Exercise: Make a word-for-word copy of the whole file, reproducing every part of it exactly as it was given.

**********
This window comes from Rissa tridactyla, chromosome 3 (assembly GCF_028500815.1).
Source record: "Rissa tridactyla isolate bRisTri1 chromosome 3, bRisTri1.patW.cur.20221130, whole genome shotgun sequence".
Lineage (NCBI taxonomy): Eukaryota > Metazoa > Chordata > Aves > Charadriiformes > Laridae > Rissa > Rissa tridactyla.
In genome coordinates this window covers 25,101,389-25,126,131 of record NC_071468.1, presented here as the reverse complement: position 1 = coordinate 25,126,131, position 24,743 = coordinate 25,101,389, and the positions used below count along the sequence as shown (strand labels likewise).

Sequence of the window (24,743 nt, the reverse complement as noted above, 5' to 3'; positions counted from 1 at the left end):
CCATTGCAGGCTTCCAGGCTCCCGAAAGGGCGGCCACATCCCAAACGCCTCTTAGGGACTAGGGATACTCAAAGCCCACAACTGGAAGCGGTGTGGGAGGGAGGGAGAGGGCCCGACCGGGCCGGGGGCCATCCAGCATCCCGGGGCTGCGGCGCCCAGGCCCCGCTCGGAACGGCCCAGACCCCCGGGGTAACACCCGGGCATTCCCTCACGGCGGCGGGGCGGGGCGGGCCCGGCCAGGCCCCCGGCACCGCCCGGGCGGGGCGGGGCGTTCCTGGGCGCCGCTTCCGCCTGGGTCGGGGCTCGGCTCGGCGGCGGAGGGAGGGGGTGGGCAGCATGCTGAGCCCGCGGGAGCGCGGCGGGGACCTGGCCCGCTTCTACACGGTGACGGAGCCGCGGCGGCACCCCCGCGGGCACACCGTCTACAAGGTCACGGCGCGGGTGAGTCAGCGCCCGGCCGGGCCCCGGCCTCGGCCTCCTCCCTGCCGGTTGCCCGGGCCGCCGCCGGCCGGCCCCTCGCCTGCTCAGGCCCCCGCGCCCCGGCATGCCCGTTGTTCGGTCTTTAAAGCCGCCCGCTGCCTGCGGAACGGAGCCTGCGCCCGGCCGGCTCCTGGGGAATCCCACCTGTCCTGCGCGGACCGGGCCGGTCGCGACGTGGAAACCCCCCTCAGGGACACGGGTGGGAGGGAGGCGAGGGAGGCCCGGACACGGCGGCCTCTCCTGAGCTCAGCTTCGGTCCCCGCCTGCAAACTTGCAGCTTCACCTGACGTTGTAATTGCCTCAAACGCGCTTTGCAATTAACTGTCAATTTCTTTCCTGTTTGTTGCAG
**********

This window comes from Rissa tridactyla, chromosome 3 (assembly GCF_028500815.1).
Source record: "Rissa tridactyla isolate bRisTri1 chromosome 3, bRisTri1.patW.cur.20221130, whole genome shotgun sequence".
Lineage (NCBI taxonomy): Eukaryota > Metazoa > Chordata > Aves > Charadriiformes > Laridae > Rissa > Rissa tridactyla.
In genome coordinates this window covers 25,101,389-25,126,131 of record NC_071468.1, presented here as the reverse complement: position 1 = coordinate 25,126,131, position 24,743 = coordinate 25,101,389, and the positions used below count along the sequence as shown (strand labels likewise).

Sequence of the window (24,743 nt, the reverse complement as noted above, 5' to 3'; positions counted from 1 at the left end):
CCATTGCAGGCTTCCAGGCTCCCGAAAGGGCGGCCACATCCCAAACGCCTCTTAGGGACTAGGGATACTCAAAGCCCACAACTGGAAGCGGTGTGGGAGGGAGGGAGAGGGCCCGACCGGGCCGGGGGCCATCCAGCATCCCGGGGCTGCGGCGCCCAGGCCCCGCTCGGAACGGCCCAGACCCCCGGGGTAACACCCGGGCATTCCCTCACGGCGGCGGGGCGGGGCGGGCCCGGCCAGGCCCCCGGCACCGCCCGGGCGGGGCGGGGCGTTCCTGGGCGCCGCTTCCGCCTGGGTCGGGGCTCGGCTCGGCGGCGGAGGGAGGGGGTGGGCAGCATGCTGAGCCCGCGGGAGCGCGGCGGGGACCTGGCCCGCTTCTACACGGTGACGGAGCCGCGGCGGCACCCCCGCGGGCACACCGTCTACAAGGTCACGGCGCGGGTGAGTCAGCGCCCGGCCGGGCCCCGGCCTCGGCCTCCTCCCTGCCGGTTGCCCGGGCCGCCGCCGGCCGGCCCCTCGCCTGCTCAGGCCCCCGCGCCCCGGCATGCCCGTTGTTCGGTCTTTAAAGCCGCCCGCTGCCTGCGGAACGGAGCCTGCGCCCGGCCGGCTCCTGGGGAATCCCACCTGTCCTGCGCGGACCGGGCCGGTCGCGACGTGGAAACCCCCCTCAGGGACACGGGTGGGAGGGAGGCGAGGGAGGCCCGGACACGGCGGCCTCTCCTGAGCTCAGCTTCGGTCCCCGCCTGCAAACTTGCAGCTTCACCTGACGTTGTAATTGCCTCAAACGCGCTTTGCAATTAACTGTCAATTTCTTTCCTGTTTGTTGCAG